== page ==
18 March 2009

To Lie vs. To Lay

The difference between these two irregular verbs is even difficult for native English speakers who often misuse them. 

Look at these two sentences in the present tense:

  • TO LIE - I lie down every Sunday afternoon to take a nap. (Here the speaker is doing the action to himself! An intransitive verb)
  • TO LAY – The French lay flowers at the tombs of loved ones on All Hollow’s Eve in November. (Here the subject is doing the action to something or someone! This verb is transitive; it requires an object)

Now here is where the grammar becomes complicated!! Look at this chart of both verbs in their simple past (le prétérit) and past participle forms!

Infinitive Simple Past Past Participle
to lie lay lain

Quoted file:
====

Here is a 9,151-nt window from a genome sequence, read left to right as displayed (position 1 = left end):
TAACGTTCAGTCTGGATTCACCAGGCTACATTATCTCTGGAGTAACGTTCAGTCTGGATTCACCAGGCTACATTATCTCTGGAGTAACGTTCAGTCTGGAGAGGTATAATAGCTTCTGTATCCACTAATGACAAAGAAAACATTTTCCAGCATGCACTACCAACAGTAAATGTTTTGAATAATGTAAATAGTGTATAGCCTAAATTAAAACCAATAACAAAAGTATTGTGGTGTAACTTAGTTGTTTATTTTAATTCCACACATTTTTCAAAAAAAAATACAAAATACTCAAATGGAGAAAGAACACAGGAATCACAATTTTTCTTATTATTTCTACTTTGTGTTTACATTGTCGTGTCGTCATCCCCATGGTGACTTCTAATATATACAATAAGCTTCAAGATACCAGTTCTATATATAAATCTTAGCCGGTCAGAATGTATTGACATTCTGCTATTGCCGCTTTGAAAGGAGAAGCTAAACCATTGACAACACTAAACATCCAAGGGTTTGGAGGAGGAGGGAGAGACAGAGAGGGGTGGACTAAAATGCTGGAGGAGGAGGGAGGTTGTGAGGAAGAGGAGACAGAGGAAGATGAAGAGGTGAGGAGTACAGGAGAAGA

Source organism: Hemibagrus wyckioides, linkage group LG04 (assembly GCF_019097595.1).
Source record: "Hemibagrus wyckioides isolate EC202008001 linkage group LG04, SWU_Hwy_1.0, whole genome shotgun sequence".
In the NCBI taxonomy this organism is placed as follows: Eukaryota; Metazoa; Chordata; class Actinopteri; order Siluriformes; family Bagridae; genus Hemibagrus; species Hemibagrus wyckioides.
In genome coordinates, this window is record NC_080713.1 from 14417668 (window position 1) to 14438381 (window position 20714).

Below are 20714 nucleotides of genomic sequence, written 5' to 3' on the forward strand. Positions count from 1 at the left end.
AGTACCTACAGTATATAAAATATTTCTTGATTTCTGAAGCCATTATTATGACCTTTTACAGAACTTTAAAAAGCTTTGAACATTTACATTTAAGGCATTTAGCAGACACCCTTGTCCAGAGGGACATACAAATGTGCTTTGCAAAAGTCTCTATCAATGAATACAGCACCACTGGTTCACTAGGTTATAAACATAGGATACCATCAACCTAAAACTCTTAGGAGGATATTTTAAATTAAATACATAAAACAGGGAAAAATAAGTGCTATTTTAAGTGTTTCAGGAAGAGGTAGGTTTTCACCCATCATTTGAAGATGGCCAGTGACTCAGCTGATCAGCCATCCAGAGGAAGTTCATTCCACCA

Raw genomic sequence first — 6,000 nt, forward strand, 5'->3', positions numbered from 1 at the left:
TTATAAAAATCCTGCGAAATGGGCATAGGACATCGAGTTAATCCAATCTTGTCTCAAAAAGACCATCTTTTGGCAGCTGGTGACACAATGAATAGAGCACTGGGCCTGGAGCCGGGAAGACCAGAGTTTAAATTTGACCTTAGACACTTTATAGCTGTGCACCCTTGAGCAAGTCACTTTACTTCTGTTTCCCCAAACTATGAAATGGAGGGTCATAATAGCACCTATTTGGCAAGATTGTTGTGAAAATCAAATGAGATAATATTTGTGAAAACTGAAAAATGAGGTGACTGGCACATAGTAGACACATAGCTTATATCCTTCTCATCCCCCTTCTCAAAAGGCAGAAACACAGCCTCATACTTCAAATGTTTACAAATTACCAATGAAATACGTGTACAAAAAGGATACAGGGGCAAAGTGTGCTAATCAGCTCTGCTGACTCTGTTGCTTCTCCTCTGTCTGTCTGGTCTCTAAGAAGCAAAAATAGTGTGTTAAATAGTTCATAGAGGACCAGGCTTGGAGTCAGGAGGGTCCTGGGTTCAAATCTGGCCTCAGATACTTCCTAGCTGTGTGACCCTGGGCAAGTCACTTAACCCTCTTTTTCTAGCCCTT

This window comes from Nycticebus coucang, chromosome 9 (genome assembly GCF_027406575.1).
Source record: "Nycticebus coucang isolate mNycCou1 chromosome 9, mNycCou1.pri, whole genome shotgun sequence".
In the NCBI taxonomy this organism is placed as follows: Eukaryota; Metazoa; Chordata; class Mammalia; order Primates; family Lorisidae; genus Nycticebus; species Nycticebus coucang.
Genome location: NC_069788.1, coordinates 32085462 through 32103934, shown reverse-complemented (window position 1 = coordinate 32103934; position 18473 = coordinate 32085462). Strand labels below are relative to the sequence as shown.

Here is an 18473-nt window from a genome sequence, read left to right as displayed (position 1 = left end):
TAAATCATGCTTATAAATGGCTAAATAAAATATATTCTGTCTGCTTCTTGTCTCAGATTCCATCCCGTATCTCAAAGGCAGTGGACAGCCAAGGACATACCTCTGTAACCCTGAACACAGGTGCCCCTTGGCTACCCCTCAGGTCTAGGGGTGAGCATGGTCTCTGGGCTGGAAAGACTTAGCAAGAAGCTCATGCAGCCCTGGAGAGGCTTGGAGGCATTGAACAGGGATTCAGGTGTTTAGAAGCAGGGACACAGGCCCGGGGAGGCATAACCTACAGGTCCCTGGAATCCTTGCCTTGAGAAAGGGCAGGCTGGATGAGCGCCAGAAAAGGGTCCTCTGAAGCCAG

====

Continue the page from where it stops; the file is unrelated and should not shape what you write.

to lay laid laid

Look at these two sentences in the simple past:

  • TO LIE – Yesterday I lay down because I had a headache. clipart-questionmark
  • TO LAY – The students laid their test on the teacher’s desk after they had finished it.

Look at these two sentences in the present perfect:

  • TO LIE – I have lain in bed since this morning because of this horrible headache.
  • TO LAY – My chickens have laid 20 eggs today.

BE CAREFUL because ‘to lie’ as a regular verb changes meaning! As a regular verb, ‘to lie’ means ‘to not tell the truth.’ As a regular verb, it follows regular conjugation rules: to lie, lied, lied.

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